Before attempting to reset the MySQL root password, be aware that a fresh install of Ubuntu & MySQL will often give you full access to all databases if you login as a user with the sudo privilege:
sudo mysql -u root
If you still need to reset the MySQL root password, this post will guide you through the process.
First, check what version of MySQL you have installed. The steps in this guide are for MySQL version 5.7 and higher:
Stop the MySQL service:
sudo systemctl stop mysql
Ensure that the /var/run/mysqld directory exists and that mysql is the owner:
sudo mkdir /var/run/mysqld
sudo chown mysql /var/run/mysqld
Start MySQL in the background, skipping grant tables. This will give all users full access to all tables.
sudo mysqld_safe --skip-grant-tables &
MySQL will start. You may need to press enter to return to the bash prompt.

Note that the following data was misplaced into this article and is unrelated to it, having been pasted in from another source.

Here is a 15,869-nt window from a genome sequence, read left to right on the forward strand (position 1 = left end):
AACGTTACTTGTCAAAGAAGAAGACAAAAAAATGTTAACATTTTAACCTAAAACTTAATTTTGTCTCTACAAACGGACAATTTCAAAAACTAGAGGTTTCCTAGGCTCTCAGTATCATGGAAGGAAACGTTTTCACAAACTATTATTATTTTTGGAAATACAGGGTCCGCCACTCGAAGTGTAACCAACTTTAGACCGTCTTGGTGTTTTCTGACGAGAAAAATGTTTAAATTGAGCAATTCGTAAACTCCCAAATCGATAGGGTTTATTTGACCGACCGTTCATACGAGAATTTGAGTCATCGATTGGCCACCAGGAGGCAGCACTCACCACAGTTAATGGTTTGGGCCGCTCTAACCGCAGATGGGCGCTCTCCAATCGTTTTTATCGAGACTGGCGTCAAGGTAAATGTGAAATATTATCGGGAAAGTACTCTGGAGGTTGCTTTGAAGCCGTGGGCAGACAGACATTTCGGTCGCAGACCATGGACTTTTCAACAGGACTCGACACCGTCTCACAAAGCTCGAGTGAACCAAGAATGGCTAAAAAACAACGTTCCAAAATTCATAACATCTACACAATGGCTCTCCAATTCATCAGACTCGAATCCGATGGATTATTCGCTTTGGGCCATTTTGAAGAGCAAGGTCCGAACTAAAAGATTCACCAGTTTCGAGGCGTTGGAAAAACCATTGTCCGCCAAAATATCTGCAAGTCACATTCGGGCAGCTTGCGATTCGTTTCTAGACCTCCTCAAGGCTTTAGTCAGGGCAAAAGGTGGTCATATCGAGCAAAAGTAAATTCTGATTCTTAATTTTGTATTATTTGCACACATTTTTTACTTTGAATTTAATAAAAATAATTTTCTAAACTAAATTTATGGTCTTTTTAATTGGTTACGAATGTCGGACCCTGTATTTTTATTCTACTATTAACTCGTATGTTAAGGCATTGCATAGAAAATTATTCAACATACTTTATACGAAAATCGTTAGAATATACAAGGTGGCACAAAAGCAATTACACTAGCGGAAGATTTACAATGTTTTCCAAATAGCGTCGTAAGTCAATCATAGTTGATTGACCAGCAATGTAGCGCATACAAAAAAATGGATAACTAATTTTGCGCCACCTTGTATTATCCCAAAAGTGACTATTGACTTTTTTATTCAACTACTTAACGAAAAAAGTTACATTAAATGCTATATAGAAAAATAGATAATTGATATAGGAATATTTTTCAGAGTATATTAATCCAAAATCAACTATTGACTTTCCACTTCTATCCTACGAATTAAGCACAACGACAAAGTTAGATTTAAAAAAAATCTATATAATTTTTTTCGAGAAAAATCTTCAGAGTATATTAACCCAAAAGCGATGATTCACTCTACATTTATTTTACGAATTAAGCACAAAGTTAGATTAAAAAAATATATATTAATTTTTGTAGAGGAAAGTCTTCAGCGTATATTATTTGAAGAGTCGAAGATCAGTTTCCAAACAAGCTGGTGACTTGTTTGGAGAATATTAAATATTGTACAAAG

Login as the root user, and access the mysql database
sudo mysql -u root mysql
Reset the root password using the following SQL query:
UPDATE user SET AUTHENTICATION_STRING=PASSWORD('password') WHERE USER='root';
Change the authentication plugin. When MySQL is installed without a root password it uses the auth_socket plugin for authentication. Because we are setting the root password, we need to change to the mysql_native_password plugin, which will store the password as a hash in the database.
UPDATE user SET PLUGIN="mysql_native_password" WHERE USER='root';
Make sure all MySQL processes have been terminated:
sudo killall -u mysql
sudo systemctl start mysql
Verify that you can login to MySQL using the new root password:
mysql -u root -p